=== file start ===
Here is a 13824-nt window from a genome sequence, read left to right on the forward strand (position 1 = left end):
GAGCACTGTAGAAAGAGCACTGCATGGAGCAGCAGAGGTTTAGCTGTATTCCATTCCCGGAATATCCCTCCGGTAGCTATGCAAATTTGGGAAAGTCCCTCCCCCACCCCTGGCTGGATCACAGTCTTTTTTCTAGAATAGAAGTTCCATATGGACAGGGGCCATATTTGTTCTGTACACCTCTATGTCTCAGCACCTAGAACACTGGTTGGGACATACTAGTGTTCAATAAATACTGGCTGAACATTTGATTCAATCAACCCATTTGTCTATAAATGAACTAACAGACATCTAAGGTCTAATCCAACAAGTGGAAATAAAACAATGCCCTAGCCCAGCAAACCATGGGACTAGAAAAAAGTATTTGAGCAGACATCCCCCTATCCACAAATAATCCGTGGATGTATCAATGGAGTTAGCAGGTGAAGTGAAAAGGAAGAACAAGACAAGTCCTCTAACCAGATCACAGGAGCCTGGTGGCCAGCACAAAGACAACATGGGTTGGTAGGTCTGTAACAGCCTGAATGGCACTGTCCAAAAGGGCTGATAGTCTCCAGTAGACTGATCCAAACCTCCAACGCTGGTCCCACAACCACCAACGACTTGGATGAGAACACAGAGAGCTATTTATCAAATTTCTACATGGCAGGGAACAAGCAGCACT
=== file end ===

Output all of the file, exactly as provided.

Here is a 13824-nt window from a genome sequence, read left to right on the forward strand (position 1 = left end):
GAGCACTGTAGAAAGAGCACTGCATGGAGCAGCAGAGGTTTAGCTGTATTCCATTCCCGGAATATCCCTCCGGTAGCTATGCAAATTTGGGAAAGTCCCTCCCCCACCCCTGGCTGGATCACAGTCTTTTTTCTAGAATAGAAGTTCCATATGGACAGGGGCCATATTTGTTCTGTACACCTCTATGTCTCAGCACCTAGAACACTGGTTGGGACATACTAGTGTTCAATAAATACTGGCTGAACATTTGATTCAATCAACCCATTTGTCTATAAATGAACTAACAGACATCTAAGGTCTAATCCAACAAGTGGAAATAAAACAATGCCCTAGCCCAGCAAACCATGGGACTAGAAAAAAGTATTTGAGCAGACATCCCCCTATCCACAAATAATCCGTGGATGTATCAATGGAGTTAGCAGGTGAAGTGAAAAGGAAGAACAAGACAAGTCCTCTAACCAGATCACAGGAGCCTGGTGGCCAGCACAAAGACAACATGGGTTGGTAGGTCTGTAACAGCCTGAATGGCACTGTCCAAAAGGGCTGATAGTCTCCAGTAGACTGATCCAAACCTCCAACGCTGGTCCCACAACCACCAACGACTTGGATGAGAACACAGAGAGCTATTTATCAAATTTCTACATGGCAGGGAACAAGCAGCACT